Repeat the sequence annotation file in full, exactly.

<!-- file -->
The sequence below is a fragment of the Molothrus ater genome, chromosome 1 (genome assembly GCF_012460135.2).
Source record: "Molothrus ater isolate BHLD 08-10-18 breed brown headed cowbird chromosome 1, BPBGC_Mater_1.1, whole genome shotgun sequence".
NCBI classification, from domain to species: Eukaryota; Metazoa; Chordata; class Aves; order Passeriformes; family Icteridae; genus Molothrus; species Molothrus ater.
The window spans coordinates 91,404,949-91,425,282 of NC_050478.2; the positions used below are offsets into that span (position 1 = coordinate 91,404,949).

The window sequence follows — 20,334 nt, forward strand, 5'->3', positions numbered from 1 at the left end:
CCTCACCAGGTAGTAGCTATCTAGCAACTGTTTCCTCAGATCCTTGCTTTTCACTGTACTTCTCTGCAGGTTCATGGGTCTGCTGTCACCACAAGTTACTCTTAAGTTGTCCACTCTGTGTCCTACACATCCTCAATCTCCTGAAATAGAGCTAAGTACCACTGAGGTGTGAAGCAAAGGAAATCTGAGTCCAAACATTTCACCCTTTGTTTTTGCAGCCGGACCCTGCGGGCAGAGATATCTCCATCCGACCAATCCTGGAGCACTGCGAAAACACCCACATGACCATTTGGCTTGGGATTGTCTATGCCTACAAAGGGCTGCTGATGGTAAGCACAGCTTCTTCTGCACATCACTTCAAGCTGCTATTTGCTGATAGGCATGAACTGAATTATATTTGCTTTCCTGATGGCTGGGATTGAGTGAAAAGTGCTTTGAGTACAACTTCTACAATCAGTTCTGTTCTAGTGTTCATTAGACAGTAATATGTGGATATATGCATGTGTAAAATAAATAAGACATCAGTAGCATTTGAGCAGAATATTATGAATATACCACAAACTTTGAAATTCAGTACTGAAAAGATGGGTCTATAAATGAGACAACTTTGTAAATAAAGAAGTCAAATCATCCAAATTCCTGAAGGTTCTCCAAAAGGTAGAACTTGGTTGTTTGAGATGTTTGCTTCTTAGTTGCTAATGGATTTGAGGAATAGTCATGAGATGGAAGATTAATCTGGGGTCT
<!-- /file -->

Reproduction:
The sequence below is a fragment of the Molothrus ater genome, chromosome 1 (genome assembly GCF_012460135.2).
Source record: "Molothrus ater isolate BHLD 08-10-18 breed brown headed cowbird chromosome 1, BPBGC_Mater_1.1, whole genome shotgun sequence".
NCBI classification, from domain to species: Eukaryota; Metazoa; Chordata; class Aves; order Passeriformes; family Icteridae; genus Molothrus; species Molothrus ater.
The window spans coordinates 91,404,949-91,425,282 of NC_050478.2; the positions used below are offsets into that span (position 1 = coordinate 91,404,949).

The window sequence follows — 20,334 nt, forward strand, 5'->3', positions numbered from 1 at the left end:
CCTCACCAGGTAGTAGCTATCTAGCAACTGTTTCCTCAGATCCTTGCTTTTCACTGTACTTCTCTGCAGGTTCATGGGTCTGCTGTCACCACAAGTTACTCTTAAGTTGTCCACTCTGTGTCCTACACATCCTCAATCTCCTGAAATAGAGCTAAGTACCACTGAGGTGTGAAGCAAAGGAAATCTGAGTCCAAACATTTCACCCTTTGTTTTTGCAGCCGGACCCTGCGGGCAGAGATATCTCCATCCGACCAATCCTGGAGCACTGCGAAAACACCCACATGACCATTTGGCTTGGGATTGTCTATGCCTACAAAGGGCTGCTGATGGTAAGCACAGCTTCTTCTGCACATCACTTCAAGCTGCTATTTGCTGATAGGCATGAACTGAATTATATTTGCTTTCCTGATGGCTGGGATTGAGTGAAAAGTGCTTTGAGTACAACTTCTACAATCAGTTCTGTTCTAGTGTTCATTAGACAGTAATATGTGGATATATGCATGTGTAAAATAAATAAGACATCAGTAGCATTTGAGCAGAATATTATGAATATACCACAAACTTTGAAATTCAGTACTGAAAAGATGGGTCTATAAATGAGACAACTTTGTAAATAAAGAAGTCAAATCATCCAAATTCCTGAAGGTTCTCCAAAAGGTAGAACTTGGTTGTTTGAGATGTTTGCTTCTTAGTTGCTAATGGATTTGAGGAATAGTCATGAGATGGAAGATTAATCTGGGGTCT